jilyd: People in Lower Alabama aren't all that happy with Atlanta, either.

jilyd: But not because the construction is "unnatural."

Reilloc: Just accuse somebody of being a Naturist and you can drill all over Alaska.

AGplusone: but the earth is a modification from slash and burn agriculture onward

LVPPakaAspie: "Don't foul your own nest" and "Leave nature alone" are NOT equivalent positions.

jilyd: ANd how does theo one follow from the other, LN?

AGplusone: from the time we wiped out the mammoth, etc.

jilyd: Exactly, Don.

BPRAL22169: I think that's only the Woolly Mammoth in North America.

AGplusone: Rob Sawyer's Hominids is sort of fun to read. Not just a critique of the Anglo American Rules of Law.

BPRAL22169: Sort of -- I wish he were a better writer/technician, though.

AGplusone: Course he helps himself a little bit by having his neandrathals programmed only to breed at certain times to keep the population down

AGplusone: neanderthals

AGplusone: he's bright enough to make his points

BPRAL22169: To some extent we had a bad experience after TEFL and that aphorism was written, that has re-cast the way we read it.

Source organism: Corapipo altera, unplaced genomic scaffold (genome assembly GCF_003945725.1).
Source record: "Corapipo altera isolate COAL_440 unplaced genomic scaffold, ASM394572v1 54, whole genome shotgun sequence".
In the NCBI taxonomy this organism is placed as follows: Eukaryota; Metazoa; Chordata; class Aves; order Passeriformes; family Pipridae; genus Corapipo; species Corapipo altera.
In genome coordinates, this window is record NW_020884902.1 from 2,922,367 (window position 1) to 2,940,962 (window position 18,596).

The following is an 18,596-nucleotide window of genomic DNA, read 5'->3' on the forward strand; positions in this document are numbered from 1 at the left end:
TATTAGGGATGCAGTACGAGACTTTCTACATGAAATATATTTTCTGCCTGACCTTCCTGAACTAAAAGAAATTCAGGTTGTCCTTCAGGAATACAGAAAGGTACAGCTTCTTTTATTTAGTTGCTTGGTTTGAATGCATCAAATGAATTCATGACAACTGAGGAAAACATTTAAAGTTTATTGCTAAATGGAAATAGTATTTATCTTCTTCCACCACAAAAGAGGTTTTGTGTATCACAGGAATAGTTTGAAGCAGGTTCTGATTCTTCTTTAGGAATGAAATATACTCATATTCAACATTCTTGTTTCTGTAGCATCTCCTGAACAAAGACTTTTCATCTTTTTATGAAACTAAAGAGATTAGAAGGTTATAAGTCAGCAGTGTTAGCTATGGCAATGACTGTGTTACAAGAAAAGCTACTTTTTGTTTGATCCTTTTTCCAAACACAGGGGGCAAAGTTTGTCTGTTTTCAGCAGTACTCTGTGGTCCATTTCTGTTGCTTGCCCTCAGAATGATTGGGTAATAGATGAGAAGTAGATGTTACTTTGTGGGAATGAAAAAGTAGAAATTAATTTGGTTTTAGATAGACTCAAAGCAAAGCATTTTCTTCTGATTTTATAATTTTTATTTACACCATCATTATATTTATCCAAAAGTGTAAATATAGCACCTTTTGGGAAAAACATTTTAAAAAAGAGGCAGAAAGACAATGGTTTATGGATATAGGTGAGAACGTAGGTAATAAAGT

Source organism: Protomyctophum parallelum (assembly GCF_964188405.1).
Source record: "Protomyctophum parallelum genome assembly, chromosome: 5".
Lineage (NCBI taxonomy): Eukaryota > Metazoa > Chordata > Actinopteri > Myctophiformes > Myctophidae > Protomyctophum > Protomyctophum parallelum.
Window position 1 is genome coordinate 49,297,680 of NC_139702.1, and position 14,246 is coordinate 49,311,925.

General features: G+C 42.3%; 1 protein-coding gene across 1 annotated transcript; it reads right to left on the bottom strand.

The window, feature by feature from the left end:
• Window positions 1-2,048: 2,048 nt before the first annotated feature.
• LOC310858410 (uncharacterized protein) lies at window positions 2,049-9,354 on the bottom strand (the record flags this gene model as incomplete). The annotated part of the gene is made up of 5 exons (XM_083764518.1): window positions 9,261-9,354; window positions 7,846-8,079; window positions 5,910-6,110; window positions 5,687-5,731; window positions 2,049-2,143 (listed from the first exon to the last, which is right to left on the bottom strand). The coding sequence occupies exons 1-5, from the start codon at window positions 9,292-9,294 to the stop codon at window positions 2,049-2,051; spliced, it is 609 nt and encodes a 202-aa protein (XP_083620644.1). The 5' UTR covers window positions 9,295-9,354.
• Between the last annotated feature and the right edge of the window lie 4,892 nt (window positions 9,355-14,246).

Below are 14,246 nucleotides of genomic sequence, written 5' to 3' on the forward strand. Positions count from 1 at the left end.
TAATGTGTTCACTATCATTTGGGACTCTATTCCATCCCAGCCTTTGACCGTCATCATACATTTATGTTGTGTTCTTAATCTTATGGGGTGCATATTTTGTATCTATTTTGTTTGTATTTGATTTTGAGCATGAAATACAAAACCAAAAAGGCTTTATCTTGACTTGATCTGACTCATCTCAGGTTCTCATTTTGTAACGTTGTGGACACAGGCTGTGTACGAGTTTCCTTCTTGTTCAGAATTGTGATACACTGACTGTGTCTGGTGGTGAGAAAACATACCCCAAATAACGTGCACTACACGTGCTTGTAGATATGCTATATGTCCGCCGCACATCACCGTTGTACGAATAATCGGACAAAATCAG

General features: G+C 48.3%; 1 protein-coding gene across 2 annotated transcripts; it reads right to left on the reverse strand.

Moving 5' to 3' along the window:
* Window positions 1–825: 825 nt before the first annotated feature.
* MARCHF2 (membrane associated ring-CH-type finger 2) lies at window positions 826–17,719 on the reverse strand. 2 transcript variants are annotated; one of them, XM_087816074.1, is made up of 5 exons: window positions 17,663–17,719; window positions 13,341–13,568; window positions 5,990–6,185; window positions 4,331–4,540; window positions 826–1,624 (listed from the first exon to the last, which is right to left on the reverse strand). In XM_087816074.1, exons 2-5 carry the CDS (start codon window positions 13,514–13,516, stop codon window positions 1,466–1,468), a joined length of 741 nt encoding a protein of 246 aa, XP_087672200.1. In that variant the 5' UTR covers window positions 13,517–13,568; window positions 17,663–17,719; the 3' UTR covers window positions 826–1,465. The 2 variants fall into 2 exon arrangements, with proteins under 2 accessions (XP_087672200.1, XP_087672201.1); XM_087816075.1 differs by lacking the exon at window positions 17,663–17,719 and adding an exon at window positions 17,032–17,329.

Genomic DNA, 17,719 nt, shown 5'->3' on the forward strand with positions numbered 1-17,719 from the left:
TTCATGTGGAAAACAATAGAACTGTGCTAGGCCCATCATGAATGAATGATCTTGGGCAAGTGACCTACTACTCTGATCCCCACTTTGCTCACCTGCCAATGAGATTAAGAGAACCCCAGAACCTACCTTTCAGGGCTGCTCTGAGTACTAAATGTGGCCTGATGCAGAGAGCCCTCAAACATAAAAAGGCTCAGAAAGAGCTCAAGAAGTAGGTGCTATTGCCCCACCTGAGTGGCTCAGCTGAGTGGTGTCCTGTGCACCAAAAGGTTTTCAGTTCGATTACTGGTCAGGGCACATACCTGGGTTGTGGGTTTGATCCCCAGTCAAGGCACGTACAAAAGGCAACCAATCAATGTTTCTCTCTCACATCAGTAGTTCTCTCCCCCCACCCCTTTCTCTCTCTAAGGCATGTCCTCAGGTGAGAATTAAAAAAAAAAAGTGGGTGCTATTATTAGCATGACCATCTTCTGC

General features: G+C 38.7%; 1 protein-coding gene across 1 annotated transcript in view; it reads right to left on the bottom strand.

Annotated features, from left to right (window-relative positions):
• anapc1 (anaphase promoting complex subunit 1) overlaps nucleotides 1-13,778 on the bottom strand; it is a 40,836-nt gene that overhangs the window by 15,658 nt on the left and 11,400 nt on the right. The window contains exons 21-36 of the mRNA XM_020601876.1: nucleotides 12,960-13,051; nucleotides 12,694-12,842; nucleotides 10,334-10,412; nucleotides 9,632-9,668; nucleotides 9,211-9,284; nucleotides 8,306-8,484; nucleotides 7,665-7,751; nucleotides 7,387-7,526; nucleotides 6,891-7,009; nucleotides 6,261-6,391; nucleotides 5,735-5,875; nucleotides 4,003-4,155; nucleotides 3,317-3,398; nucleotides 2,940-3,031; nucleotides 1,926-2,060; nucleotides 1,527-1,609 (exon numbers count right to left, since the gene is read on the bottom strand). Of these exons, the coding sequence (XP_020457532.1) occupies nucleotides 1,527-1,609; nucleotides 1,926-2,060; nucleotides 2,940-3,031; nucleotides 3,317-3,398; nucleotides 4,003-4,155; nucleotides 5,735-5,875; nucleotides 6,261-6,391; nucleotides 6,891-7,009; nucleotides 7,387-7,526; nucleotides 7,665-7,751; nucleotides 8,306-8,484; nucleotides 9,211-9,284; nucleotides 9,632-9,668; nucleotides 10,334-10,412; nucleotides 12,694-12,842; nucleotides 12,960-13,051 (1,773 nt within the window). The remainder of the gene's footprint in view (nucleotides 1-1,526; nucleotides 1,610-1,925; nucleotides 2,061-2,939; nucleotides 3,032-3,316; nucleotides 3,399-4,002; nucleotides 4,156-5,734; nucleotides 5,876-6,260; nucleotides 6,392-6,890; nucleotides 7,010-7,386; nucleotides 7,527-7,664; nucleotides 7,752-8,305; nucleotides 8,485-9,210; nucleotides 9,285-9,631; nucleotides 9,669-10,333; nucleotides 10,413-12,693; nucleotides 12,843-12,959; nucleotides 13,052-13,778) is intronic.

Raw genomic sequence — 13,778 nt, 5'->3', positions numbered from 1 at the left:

BPRAL22169: I'm thinking of Reagan's secretary of the interior -- Watt? -- who wanted to make Teapot Dome into national policy.

AGplusone: nimby and banana?

Reilloc: Let Reagan be Reagan.

BPRAL22169: I think that's where LNC got the "pave over Alaska" thing, isn't it?

BPRAL22169: (Actually, I think the fear was "let Regan be Reagan")

AGplusone: You don't like Donald?

BPRAL22169: So in 1973, that quote didn't "align" him with James Watt; but after 1980-84, it did.

BPRAL22169: (Actually, wasn't Regan in the second term? I forget)

BPRAL22169: Nixon was still in the White House when that was written.

AGplusone: Half hour to go ... nature is more than seratan spelled backwards, but in RAH, is nature Mother or Mother F? "Both," said Bob ... despite beavers and dams.